It seems that many ordinary citizens are far more pessimistic about the economy and about the government's ability to keep order than the professional economists, at least those economists who write for the mainstream media.  Unfortunately, the fact that chickens are being raised in far more locations than before may lead to problems with poultry diseases, an unexpected outcome that has already happened with home-grown tomatoes.

Unexpected Side Effects

In "You Say 'Tomato,' I say 'Agricultural Disaster'," the New York Times reports that the New England tomato harvest has been greatly reduced by the worst invasion of tomato blight in many years.  This is partly because 2009 brought an unusually rainy summer - tomato fungus spreads best in cool, wet weather, a situation which would be alleviated by genuine global warming - but the blight also was helped because so many more people are planting their own tomatoes.

But this year is turning out to be different - quite different, according to farmers and plant scientists. For one thing, the disease appeared much earlier than usual. Late blight usually comes, well, late in the growing season, as fungal spores spread from plant to plant. So its early arrival caught just about everyone off guard.

And then there's the perniciousness of the 2009 blight. The pace of the disease (it covered the Northeast in just a few days) and its strength (topical copper sprays, a convenient organic preventive, have been much less effective than in past years) have shocked even hardened Hudson Valley farmers.

Part of the problem is that many people seem to have bought infected starter plants instead of growing their own tomato plants from seeds, a method which takes more work and requires a much earlier start.  As infected plants were scattered into many, many back yards, blight could spread via places where agriculture workers didn't know to look for it.

Here's the unhappy twist: the explosion of home gardeners - the very people most conscious of buying local food and opting out of the conventional food chain - has paradoxically set the stage for the worst local tomato harvest in memory.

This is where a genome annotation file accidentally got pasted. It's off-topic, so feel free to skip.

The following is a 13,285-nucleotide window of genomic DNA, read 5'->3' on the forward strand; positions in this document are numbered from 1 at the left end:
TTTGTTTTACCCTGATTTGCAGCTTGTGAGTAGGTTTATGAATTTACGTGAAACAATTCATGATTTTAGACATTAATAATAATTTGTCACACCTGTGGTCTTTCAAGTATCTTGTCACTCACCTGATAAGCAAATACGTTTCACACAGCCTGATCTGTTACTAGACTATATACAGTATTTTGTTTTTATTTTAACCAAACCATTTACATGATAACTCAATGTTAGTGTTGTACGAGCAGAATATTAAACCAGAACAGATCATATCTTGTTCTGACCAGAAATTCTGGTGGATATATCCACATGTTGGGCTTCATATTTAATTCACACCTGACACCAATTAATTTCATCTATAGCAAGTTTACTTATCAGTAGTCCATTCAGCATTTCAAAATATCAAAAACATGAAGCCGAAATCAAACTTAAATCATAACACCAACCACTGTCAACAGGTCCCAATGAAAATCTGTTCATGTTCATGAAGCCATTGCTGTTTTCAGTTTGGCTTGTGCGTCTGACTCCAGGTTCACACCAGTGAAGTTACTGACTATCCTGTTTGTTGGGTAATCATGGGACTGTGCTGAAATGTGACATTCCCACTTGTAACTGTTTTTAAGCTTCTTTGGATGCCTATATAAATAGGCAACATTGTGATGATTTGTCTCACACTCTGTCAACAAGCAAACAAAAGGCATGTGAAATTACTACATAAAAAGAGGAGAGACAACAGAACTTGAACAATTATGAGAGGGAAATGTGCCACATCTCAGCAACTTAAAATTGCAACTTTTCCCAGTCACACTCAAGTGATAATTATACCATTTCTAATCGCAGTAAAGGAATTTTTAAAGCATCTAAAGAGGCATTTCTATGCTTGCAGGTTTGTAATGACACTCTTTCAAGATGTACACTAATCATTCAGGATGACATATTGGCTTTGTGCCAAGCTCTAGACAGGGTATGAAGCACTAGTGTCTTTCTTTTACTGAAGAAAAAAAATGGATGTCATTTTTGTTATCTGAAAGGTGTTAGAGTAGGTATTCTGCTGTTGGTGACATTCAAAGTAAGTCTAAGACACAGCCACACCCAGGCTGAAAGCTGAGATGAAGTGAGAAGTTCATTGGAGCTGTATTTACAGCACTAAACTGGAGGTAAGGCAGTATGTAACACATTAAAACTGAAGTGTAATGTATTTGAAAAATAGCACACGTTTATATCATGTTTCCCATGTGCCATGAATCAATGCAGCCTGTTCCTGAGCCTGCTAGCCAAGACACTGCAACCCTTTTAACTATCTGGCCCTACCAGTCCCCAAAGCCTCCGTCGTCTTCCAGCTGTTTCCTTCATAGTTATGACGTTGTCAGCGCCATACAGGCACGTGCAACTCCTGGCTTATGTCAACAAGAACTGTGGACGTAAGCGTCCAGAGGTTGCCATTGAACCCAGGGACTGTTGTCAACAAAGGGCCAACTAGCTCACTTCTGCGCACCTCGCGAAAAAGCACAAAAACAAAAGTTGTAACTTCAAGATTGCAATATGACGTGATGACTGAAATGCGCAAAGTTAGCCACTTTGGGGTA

Everyone who plants any food crop becomes part of the national agricultural system thanks to the same wind whereby everyone's CO2 exhalations become part of interstate commerce.  The more widely tomato plants are spread, the more hidden places where fungus, blight, and other diseases can multiply.

Chickens Coming Home To Roost

There are a great many different diseases which affect chickens - Googling for "chicken diseases and symptoms" gives more than 1,500,000 hits.  We have friends who raise chickens for eggs.  Under normal circumstances, the cost of feed accounts for more than half the cost of raising chickens.  Big operators buy so much feed that they get huge discounts; chicken products are often cheaper in stores than when grown at home.

Raising chickens turns out to be economical if the chickens can eat grass and bugs instead of chicken feed, however.  Our friends believe that bug-fed chickens give better eggs than chickens fed commercial feed.  They slaughter their chickens when the grass is covered by so much snow that the chickens can't eat it.

In the meantime, their chickens are vulnerable to all the diseases described in those 1,500,000 Google hits.  They recently had to kill some chickens who came down with a foot disease.  The closest known chicken flock was about five miles away; it seems that this particular foot disease can spread a long way through the air.

The explosive growth in Obama Chicken Coops has multiplied the places where chicken diseases can take root.  Amateurs are less likely than commercial growers to see early signs of disease.  Not only that, amateurs are often philosophically opposed to using antibiotics which help keep diseases in check.

As with tomatoes, the "Cash for Cluckers" movement will probably lead to unexpected spread of poultry diseases.  If human diseases start to spread through chicken coops, how will the authorities find them all?  Avian flu, anyone?

Will Offensicht is a staff writer for Scragged.com and an internationally published author by a different name.  Read other Scragged.com articles by Will Offensicht or other articles on Economics.